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important to keep a balanced focus that favors the development of measurement science over software development. In general, the projects within the BFRL maintain this balance. With few exceptions, staff members are aware of work being done elsewhere. The Heat Pump Simulation Program appears to duplicate some of the capabilities of the widely used Heat Pump Design Model from the Oak Ridge National Laboratory, which has been available in Web-based versions for over a decade. Collaboration in cases such as this would strengthen each program and would avoid duplication of effort and resources. Regarding the balancing of anticipatory, longer-term research with the activities that respond to immediate customer needs, the NIST Three-Year Programmatic Plan (FY 2009-2011) states: “Although NIST has not set a formal goal for the funding of high-risk basic research, NIST will invest approximately 12 percent of our R&D budget on high- risk research in FY 2008—a level that has been fairly consistent through the years. Increases requested in the President’s FY 2009 budget would increase the support at NIST for high-risk research to 17.8 percent of NIST’s research budget.”4 Compared to the overall budget allocation at NIST, the research in the building energy technologies area is more applied than basic, and, not surprisingly, no projects were found that were of significantly high risk. It is arguable that there was some risk that the lubricant luminescence measurement approach would not work in the nanofluid project. The development of Net Zero Energy Buildings (NZEB) can clearly be a unifying goal in the Measurement Science for Building Energy Technologies strategic area. The BFRL is doing an excellent job of working on both the near-term and the long-term technologies that are needed to move toward this goal. The importance of the work with FDD, controls, and the commissioning of buildings should not be underestimated. Much can be learned from this work about real-world relevance and issues and the development of standards for measurement that can also impact codes. The laboratory’s work with FDD in residential units is novel and is well considered. Its past work with BACnet showed a very unique capacity to work with industry and in doing so to move industry in a completely new direction, which has led to open standards for building management systems and has increased the overall competitive position of the United States. (BACnet is a data communication protocol for Building Automation and Control Networks.) This same thinking should be applied to FDD and sensor networks and the overall technology foundations of NZEB. Staff from the OAE play a crucial role within the BFRL, and to a lesser extent across other laboratories at NIST, in addressing questions of how measurement and standards information can be assembled and integrated to facilitate industry decisions and/or actions. In particular, this group has drawn from the latest available tools in the decision sciences to assist the BFRL in selecting which projects to pursue, to facilitate industrywide best practices in the selection of particular construction materials and systems (e.g., the busiBEES project, which investigates sustainability and carbon footprint metrics), and to predict the likely human response to the introduction of new 4 National Institute of Standards and Technology, 2008, Three-year Programmatic Plan for the National Institute of Standards and Technology, U.S. Department of Commerce: Fiscal Years 2009-2011, Washington, D.C., February 2, p. 9-41. 9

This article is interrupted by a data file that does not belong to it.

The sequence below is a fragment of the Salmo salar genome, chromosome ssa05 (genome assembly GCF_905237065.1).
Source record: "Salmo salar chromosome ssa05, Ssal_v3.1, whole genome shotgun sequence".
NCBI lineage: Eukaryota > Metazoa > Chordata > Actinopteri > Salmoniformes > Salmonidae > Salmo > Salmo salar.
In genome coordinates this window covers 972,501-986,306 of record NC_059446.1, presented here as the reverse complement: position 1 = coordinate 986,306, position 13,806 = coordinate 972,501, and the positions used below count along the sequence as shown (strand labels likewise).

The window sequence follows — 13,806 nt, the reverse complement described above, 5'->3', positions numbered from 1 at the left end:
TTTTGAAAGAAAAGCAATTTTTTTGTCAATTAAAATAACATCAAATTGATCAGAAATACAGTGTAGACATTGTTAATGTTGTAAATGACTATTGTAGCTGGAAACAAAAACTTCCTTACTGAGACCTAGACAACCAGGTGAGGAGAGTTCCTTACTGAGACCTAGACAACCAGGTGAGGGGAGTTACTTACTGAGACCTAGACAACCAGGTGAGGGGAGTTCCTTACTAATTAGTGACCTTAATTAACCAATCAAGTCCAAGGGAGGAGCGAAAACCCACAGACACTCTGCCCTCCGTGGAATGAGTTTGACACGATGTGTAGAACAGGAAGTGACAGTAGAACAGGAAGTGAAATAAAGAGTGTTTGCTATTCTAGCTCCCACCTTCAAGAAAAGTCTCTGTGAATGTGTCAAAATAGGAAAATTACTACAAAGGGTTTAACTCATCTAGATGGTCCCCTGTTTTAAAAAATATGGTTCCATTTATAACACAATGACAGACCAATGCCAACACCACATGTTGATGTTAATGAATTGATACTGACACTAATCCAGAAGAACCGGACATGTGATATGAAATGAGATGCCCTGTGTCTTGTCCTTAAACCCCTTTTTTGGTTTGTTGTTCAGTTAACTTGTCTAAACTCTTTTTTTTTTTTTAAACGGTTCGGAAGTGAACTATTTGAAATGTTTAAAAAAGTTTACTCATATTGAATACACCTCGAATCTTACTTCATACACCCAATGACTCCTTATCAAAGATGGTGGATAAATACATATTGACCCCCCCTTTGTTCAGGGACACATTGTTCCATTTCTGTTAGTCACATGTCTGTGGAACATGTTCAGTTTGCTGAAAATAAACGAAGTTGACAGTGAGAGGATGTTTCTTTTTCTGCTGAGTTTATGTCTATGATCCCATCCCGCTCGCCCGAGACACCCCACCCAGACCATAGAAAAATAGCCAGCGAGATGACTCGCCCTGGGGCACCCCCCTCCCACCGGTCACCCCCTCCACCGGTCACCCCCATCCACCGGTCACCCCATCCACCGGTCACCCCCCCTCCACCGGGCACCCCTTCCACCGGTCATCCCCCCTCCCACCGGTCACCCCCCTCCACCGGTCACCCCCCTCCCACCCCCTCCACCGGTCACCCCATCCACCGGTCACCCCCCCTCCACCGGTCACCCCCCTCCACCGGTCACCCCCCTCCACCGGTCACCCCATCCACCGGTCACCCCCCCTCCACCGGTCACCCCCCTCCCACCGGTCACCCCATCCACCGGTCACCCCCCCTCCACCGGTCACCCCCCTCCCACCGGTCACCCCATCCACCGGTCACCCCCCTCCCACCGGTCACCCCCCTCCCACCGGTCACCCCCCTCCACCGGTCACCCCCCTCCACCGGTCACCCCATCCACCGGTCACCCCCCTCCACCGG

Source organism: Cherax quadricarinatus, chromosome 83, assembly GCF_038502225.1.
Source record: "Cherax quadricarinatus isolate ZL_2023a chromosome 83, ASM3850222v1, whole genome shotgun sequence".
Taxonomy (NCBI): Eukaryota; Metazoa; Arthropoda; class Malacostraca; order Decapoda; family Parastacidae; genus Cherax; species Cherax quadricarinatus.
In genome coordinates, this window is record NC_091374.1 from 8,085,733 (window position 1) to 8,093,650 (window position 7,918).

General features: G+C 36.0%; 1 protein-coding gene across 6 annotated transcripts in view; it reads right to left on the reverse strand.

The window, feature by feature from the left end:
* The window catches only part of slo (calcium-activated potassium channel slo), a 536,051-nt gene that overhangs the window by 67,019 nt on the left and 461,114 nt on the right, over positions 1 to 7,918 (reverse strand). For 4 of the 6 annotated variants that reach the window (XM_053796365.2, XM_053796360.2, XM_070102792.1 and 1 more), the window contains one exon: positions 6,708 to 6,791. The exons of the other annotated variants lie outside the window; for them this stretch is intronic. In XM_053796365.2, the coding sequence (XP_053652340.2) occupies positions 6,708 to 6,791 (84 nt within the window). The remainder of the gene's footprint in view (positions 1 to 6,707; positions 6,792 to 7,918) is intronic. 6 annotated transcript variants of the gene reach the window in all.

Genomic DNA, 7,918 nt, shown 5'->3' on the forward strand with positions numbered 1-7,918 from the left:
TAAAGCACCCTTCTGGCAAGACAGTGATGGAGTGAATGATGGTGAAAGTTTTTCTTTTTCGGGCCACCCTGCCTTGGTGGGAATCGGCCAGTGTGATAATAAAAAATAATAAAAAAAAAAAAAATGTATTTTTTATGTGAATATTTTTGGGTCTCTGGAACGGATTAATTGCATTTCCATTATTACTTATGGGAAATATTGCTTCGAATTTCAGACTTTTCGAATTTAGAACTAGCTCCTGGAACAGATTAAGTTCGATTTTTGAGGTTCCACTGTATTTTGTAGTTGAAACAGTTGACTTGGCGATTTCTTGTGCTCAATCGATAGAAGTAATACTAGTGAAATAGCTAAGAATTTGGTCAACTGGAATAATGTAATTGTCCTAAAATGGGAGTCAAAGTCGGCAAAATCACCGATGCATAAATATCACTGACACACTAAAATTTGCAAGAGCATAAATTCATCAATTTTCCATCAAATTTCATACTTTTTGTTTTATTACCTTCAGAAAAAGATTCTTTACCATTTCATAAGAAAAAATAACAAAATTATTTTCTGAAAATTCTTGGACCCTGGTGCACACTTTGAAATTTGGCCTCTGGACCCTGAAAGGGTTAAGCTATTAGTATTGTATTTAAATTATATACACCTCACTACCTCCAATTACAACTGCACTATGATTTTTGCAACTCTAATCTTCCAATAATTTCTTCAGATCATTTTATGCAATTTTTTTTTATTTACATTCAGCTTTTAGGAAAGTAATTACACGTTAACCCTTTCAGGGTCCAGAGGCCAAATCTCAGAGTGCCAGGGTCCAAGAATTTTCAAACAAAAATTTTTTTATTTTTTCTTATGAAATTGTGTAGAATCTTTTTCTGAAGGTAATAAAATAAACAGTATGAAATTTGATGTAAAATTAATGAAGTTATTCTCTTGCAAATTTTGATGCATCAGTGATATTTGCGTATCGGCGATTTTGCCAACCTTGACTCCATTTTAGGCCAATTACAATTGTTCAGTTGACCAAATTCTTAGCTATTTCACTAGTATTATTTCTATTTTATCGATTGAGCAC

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options and opportunities. In this last area there may be further opportunities to advance the state of understanding by, as an example, using techniques such as “real options” analysis to mirror actual human behavior that seems at odds with traditional choice models based on expected net present value estimates. ADEQUACY OF INFRASTRUCTURE Equipment and facilities supporting this strategic area were excellent and did not appear to be a limiting factor. All research being conducted at the BFRL in support of this strategic area has adequate laboratory equipment and very impressive laboratory facilities. The BFRL has a critical mass of scientific and technical competencies in emerging building technologies and their measurement science needs. However, it is short-staffed in several areas (e.g., in the Mechanical Systems and Controls Group and the Heat Transfer and Alternative Energy Systems Group). The team investigating measurements of hydrogen proton exchange membrane fuel cells to characterize their suitability for backup power generation applications did not appear to be addressing reactive power, perhaps due to a lack of expertise in electrical engineering power on the team. Within the Mechanical Systems and Controls Group, a key researcher with significant expertise in FDD has left, and progress against the project milestones is currently constrained by the temporary staffing shortage. The BFRL is experiencing difficulty in filling open positions. Staffing in energy- related fields is a problem industrywide, so NIST will have to compete with other entities in attracting staff. However, the BFRL needs to be much more innovative in recruiting and pulling especially from other industries (e.g., information technology, computer science) and learning from their processes for recruiting (e.g., more widespread use of recruiters). Recruiting and filling the open positions as well as overall staff development are key problems for the laboratory. The Office of Applied Economics has had great difficulty historically in finding and recruiting highly trained economists who also have the knowledge base and the specific interest in technological detail to contribute effectively to the mission of the BFRL. The paucity of such economists and behavioral scientists has diminished slightly over the past several years. This may have occurred in part because Ph.D. programs in universities in the United States have become slightly less compartmentalized, and academic economic research has begun to employ numerical and experimental methods as well as traditional statistical tools, so its practitioners may have more avenues to interface with natural and physical scientists. The OAE has also begun to recruit at national conferences of the prominent economics societies. This approach of conducting wide searches paid a special dividend this year, resulting in the hiring of two new Ph.D. economists who significantly strengthen the OAE. Continuing this widespread search process annually is crucial for the long-run health of the office: even if the search in a particular year is not successful, the interview and recruitment process disseminates knowledge throughout the economics community about the laboratory and about the important and interesting work that is going on. Available funding, at least prospectively, appears to be adequate for successful research at the BFRL in measurement science for building energy technologies if it 10